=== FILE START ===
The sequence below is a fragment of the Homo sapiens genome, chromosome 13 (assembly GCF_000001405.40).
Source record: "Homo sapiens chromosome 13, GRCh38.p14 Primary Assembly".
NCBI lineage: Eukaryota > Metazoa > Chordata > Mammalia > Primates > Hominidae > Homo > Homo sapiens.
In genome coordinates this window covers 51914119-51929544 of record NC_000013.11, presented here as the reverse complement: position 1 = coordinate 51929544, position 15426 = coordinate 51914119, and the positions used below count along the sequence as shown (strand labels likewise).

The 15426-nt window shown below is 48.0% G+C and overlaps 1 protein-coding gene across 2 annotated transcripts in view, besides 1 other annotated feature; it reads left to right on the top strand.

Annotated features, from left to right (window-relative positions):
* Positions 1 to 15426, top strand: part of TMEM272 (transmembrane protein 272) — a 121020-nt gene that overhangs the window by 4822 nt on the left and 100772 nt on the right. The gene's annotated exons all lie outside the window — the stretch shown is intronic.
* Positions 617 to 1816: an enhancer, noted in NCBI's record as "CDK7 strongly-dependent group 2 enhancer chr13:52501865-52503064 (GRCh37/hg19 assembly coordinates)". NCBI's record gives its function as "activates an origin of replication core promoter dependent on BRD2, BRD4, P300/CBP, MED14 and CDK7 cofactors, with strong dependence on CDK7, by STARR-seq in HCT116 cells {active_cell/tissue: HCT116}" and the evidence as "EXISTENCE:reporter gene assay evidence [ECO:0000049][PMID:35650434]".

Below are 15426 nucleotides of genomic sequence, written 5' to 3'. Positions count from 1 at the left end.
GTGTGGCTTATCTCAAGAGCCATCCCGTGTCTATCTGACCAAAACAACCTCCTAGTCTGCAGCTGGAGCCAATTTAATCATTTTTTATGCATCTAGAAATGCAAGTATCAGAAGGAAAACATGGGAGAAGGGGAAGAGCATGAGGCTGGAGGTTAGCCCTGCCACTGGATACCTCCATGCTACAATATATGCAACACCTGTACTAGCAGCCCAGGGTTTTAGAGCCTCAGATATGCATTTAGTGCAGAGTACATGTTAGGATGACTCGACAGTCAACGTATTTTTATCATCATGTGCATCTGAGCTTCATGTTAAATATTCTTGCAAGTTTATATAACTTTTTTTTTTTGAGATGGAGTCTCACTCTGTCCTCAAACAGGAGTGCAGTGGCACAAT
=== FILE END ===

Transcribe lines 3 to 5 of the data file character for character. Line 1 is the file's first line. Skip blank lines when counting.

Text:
NCBI lineage: Eukaryota > Metazoa > Chordata > Mammalia > Primates > Hominidae > Homo > Homo sapiens.
In genome coordinates this window covers 51914119-51929544 of record NC_000013.11, presented here as the reverse complement: position 1 = coordinate 51929544, position 15426 = coordinate 51914119, and the positions used below count along the sequence as shown (strand labels likewise).

The 15426-nt window shown below is 48.0% G+C and overlaps 1 protein-coding gene across 2 annotated transcripts in view, besides 1 other annotated feature; it reads left to right on the top strand.